I find that I usually just draw without thinking too much about it. Sometimes the finished result is just an image to me, sometimes it seems to have more meaning. This one, mandala no 7 is an example of that.  When I had finished the mandala it seemed to make a lot of sense. It says to me that we construct a few external layers to present to the  outside world. Those layers have dark and light, ups and downs. This exterior might be patchy and uneven but it forms a cohesive, recognisable and whole shape nonetheless.  Inside, however... well, that's more complicated. Colourful, but complicated.

Mandalas and symbols

My art journeyphoenixarttally
mandalas no 6 arttally

Drawing mandalas can easily lead to thinking about symbols. The circle itself is a rather fascinating timeless symbol of wholeness and unity. The hand is a symbol of protection. There are many intricate artworks featuring the hand or its more stylised symbol the hamsa - check these out if you are interested.

I chose to draw around my own hand today. That feels good partly because it is the sort of thing you do as a very small child and partly because it makes your mandala very personal, almost like your fingerprint.

Water soluble oil pastels that smell of childhood

Beginner Resources, My art journeyphoenixarttally
water soluble oil pastels arttally

I seem to gravitate towards the cooler colours so this time I opted for a change.  I used my Portfolio water soluble oil pastels by Crayola to add the colour here. There is something delightfully reminiscent of childhood about using a chubby stick of waxy crayon. The fact that it then turns to smooth paint with the addition of a bit of water and a paintbrush is just one of the wonders of modern art supplies. Aren't we lucky to have them.

If you fancy trying them they are not too expensive, good for kids of all ages. The colours are quite glorious and you can use them with or without the addition of water.  Bear in mind though, if you are of the mixed media persuasion that if you try and add some pen lines on top of them you might run in to a spot of trouble.  They are oil based crayons so it is best to do any pen work first otherwise you may not be able to make marks over the top of the pastels.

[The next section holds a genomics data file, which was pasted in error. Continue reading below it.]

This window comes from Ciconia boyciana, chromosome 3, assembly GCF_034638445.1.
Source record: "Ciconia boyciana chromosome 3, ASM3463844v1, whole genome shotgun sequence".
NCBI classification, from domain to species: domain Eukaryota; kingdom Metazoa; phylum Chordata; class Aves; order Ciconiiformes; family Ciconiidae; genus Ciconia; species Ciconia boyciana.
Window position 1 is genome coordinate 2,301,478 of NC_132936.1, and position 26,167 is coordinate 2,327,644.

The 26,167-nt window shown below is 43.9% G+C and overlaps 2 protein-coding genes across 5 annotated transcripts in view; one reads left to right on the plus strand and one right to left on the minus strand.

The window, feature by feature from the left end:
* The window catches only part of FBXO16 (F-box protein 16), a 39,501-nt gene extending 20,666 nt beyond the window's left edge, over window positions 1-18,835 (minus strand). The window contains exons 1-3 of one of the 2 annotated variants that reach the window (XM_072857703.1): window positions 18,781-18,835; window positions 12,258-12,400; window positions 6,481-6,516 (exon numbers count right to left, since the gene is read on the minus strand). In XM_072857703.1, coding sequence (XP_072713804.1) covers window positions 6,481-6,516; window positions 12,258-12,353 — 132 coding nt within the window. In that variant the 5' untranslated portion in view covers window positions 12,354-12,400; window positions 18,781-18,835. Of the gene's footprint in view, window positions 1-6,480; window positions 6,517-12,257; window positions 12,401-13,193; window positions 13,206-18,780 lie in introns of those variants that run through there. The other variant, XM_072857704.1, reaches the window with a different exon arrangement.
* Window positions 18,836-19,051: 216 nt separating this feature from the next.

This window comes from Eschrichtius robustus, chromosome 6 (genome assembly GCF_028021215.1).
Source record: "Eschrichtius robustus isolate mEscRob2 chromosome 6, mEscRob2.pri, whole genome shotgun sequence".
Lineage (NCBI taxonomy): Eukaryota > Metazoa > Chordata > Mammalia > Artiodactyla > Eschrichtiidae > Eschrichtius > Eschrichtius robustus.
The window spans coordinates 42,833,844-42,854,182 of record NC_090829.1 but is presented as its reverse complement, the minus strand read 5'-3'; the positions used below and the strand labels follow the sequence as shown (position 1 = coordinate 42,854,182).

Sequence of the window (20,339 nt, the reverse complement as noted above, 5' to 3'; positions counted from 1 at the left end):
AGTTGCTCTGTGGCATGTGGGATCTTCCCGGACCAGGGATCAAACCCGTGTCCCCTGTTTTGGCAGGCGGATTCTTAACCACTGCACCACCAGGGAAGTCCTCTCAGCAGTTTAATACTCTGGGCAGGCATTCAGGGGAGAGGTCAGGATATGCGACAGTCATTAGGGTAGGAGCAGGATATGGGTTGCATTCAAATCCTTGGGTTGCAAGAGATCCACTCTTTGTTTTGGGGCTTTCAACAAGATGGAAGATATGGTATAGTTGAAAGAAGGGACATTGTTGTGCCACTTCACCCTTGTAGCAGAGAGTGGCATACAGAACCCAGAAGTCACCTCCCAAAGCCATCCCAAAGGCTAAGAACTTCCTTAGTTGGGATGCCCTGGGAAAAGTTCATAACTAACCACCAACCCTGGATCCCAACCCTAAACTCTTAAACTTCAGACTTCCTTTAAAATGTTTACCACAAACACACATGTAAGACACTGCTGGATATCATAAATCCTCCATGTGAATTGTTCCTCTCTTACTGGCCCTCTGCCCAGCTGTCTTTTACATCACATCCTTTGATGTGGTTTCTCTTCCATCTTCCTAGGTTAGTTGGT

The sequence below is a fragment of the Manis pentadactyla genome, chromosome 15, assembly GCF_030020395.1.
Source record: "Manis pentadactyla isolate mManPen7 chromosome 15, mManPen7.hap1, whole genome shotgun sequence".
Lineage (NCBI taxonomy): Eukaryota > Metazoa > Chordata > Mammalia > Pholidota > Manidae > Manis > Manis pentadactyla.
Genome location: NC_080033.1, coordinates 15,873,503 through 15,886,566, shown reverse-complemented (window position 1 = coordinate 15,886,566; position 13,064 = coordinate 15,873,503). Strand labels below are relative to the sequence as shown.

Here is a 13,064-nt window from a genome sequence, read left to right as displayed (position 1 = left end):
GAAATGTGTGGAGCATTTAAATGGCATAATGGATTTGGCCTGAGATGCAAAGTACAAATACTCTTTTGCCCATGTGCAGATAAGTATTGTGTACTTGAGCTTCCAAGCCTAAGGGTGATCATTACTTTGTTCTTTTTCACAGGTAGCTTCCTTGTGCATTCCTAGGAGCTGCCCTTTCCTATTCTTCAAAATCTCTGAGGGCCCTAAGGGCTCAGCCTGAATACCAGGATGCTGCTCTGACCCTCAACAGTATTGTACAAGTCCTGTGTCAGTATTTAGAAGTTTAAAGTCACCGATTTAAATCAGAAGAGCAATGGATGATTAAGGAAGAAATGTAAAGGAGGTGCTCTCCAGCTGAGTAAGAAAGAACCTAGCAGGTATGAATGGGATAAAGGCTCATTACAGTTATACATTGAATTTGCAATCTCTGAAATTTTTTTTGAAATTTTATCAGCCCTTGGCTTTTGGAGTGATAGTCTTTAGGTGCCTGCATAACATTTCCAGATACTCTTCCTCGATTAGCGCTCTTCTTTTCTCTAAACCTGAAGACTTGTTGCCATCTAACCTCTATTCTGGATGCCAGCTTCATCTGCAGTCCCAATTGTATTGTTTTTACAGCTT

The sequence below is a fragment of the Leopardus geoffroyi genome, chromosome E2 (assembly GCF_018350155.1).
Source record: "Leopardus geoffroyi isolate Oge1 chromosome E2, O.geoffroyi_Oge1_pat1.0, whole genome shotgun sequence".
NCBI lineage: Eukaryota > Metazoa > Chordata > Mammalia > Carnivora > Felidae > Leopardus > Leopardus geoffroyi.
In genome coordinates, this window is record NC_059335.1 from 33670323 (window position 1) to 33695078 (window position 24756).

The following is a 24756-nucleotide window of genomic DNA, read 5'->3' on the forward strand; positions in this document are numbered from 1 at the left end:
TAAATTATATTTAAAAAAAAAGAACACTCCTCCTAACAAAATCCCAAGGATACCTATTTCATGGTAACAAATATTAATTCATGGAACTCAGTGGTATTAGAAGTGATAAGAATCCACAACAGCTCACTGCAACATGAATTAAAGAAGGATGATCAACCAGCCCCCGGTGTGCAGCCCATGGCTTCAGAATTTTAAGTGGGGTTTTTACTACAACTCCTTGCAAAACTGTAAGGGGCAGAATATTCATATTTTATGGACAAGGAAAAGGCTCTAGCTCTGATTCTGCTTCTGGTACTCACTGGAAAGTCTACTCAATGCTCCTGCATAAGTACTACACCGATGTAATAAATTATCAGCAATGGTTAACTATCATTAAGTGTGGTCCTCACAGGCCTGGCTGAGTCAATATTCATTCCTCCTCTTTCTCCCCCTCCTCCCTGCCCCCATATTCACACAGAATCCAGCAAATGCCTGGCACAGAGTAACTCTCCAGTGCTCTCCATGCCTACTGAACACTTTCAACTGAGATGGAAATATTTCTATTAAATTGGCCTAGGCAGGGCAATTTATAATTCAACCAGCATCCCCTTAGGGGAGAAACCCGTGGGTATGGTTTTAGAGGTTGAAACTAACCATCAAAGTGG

So much fun. They even smell of childhood.

Meditative mandala making

My art journeyphoenixarttally
mandalas no 2 arttally

The second mandala that I drew in Julie Gibbons wonderful free class taught me just what a meditative experience mandala making can be.

This mandala started out as a series of concentric circles made with a compass. The circles were divided into equal portions to make a rough guide. Just enough planning and preparing to keep the logical analytical part of the brain happy.

Then begins the more creative intuitive part - what could the circles and grid support? A lotus flower finds its form with the addition of soft curves, slightly imperfect - the only way my hand drawn curves ever turn out.

Methodically rotating the page and repeating the shapes is a very calming experience. Round and round, adding colour.

Ah.... bliss...

Magical mystical mandalas

My art journeyphoenixarttally
mandala no 1 arttally

It is hard to believe that it is the final series for the year. I had originally planned to repeat my favourite series theme from the year so far but I have just taken a wonderful free mandala class with Julie Gibbons.  This is the first mandala I drew in the class and now I can't stop so December is going to be all about mandalas.

I have had a big square sketchbook set aside and waiting for mandalas. To be honest I have all sorts of books about mandalas too.  Apparently all I needed was Julie's terrific class to get me to actually do something with them all.

Now it seems all rather perfect for the end of the year.  As the silly season begins in frantic earnest, setting aside some time for some soothing meditative drawing brings a calming balance.  You don't even need to be able to draw.

Why not give it a try?